by B.B. Pelletier

I’m writing this report at 3:30 a.m., because today and tomorrow I have a television show to tape. There is no more time left to test guns and to report on them, plus do all the other things I have to do! Hopefully this schedule will stabilize within a few months, but right now I am in the eyewall of the storm, and things are pretty busy.

I just answered a question from a new reader that sounds exactly like a hundred other questions I get every month. Have I tested such-and-such an air rifle? My answer was no, I haven’t tested that one (yet), but then it hit me–I PROBABLY NEVER WILL! Looking at my blog schedule and the guns I have waiting in the wings to test plus the other tests and experiments we are running, there’s no way I can ever test them all.

Rather than being the bad thing that this may sound like, it’s actually not bad at all, and I want to share the reason why. First, let’s take a quick look at how a new airgun can “happen.”

Company A decides to offer a new model. They look around and determine there’s no plant space remaining to build a new gun, nor do they want to hire the 2.1 new personnel a new model requires, so they decide to do something creative. They take one of their existing models–the Fast Pro 66, in this case. Right now the Fast Pro 66 is a traditional .177 breakbarrel that comes in a wood stock. It shoots light pellets at 1,000 f.p.s., the same as 24 other models they “make” and sell. They are having this rifle made in China, so the plant space and personnel requirements are at the very minimum. They can easily handle another gun like the Fast Pro 66 with no additional space or people. So, they tell their Chinese plant to put the barreled action in a synthetic stock instead of the wooden one and they eliminate the open sights. A sexy muzzlebrake is added to replace the front sight. They also stick on an inexpensive 4-power scope that comes in its own two-screw-cap mounts.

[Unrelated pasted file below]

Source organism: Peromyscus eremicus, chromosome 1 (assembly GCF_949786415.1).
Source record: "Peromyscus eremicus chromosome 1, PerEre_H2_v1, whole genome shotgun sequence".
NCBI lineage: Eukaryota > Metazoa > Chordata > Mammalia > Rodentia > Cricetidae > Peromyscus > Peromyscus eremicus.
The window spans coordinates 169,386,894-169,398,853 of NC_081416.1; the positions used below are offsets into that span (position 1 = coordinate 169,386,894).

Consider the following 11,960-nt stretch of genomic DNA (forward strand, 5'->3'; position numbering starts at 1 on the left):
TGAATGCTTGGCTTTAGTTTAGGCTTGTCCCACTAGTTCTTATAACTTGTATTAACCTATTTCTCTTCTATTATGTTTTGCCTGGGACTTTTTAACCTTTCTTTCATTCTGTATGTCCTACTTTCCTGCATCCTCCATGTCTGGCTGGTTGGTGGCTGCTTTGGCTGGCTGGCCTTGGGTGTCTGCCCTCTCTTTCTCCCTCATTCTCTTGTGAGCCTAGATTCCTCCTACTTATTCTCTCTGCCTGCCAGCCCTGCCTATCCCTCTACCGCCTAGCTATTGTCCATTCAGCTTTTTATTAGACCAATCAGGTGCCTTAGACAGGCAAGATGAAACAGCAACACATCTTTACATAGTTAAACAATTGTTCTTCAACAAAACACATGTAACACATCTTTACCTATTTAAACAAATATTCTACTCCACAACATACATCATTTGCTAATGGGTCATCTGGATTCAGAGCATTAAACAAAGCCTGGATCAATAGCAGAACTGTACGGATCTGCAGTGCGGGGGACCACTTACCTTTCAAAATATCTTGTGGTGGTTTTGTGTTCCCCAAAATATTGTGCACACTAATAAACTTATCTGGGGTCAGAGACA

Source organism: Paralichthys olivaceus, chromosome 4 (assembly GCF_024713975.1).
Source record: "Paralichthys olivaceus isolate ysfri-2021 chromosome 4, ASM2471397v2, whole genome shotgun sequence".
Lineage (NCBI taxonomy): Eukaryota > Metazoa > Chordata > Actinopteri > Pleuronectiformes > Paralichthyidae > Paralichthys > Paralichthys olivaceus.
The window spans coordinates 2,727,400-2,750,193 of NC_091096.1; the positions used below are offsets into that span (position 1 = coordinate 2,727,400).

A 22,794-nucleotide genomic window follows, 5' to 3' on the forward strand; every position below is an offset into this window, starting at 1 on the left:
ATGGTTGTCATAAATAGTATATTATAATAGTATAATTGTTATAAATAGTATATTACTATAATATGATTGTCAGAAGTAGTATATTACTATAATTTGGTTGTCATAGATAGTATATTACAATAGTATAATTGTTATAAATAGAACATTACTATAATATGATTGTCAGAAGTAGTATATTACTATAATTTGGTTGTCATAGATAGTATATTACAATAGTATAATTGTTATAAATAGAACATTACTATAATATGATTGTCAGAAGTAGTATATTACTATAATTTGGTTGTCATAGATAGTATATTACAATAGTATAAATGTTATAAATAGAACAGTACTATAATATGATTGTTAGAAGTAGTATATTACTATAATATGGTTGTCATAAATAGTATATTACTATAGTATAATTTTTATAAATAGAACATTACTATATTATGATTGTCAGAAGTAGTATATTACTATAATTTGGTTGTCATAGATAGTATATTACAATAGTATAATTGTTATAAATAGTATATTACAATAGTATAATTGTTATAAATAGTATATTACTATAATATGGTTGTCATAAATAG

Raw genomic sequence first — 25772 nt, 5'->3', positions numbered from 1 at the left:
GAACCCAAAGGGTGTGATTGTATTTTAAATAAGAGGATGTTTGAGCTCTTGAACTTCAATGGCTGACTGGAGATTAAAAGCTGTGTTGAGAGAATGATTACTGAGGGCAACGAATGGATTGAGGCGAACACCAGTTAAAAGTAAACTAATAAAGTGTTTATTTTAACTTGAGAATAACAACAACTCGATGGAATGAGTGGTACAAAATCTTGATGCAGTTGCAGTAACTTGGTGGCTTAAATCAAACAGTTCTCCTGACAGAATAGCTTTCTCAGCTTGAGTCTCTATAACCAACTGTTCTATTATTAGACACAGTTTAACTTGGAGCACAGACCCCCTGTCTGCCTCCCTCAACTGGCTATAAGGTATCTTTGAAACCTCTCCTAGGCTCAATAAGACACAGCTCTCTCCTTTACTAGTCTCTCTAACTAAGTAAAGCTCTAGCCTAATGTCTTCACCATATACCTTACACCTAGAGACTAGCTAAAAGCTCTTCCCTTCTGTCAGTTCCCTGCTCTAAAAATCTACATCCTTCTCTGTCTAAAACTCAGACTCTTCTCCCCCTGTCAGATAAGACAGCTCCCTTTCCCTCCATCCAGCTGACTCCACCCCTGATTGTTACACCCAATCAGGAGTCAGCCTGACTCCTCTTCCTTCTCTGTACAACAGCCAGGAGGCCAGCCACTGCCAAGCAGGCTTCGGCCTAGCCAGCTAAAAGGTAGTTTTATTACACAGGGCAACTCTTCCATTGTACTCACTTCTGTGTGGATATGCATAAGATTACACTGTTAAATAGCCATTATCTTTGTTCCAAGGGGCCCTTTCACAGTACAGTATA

Voila! A new model exists! They call this one the Hyper-Pro 77 Tactical. It costs them $3.21 more to produce than the Fast Pro 66, so they bump the retail price by $25 and the MAP price by $12.91. The smaller dealers who buy them five at a time charge retail, but big dealers buy 100 at a time so they’re cheaper. The next thing you know, there’s a “new” air rifle on the market. I don’t even know about this new rifle until somebody asks me about it. Then I look and, sure enough, there the thing is. I read the specs and often I can even decode what the company has done to create the new model, but not always.

However, the Hyper-Pro 77 Tactical doesn’t sell very well, so the company only imports 1,200 of them before they decide to drop it from their line. They’re now using the synthetic stock on three other rifles that are selling well, so there is no loss for tool-up. When they make the decision to end “production,” larger dealers have sold 271 guns and all the other airgun dealers combined have sold another 296. So, there are 633 guns remaining in inventory.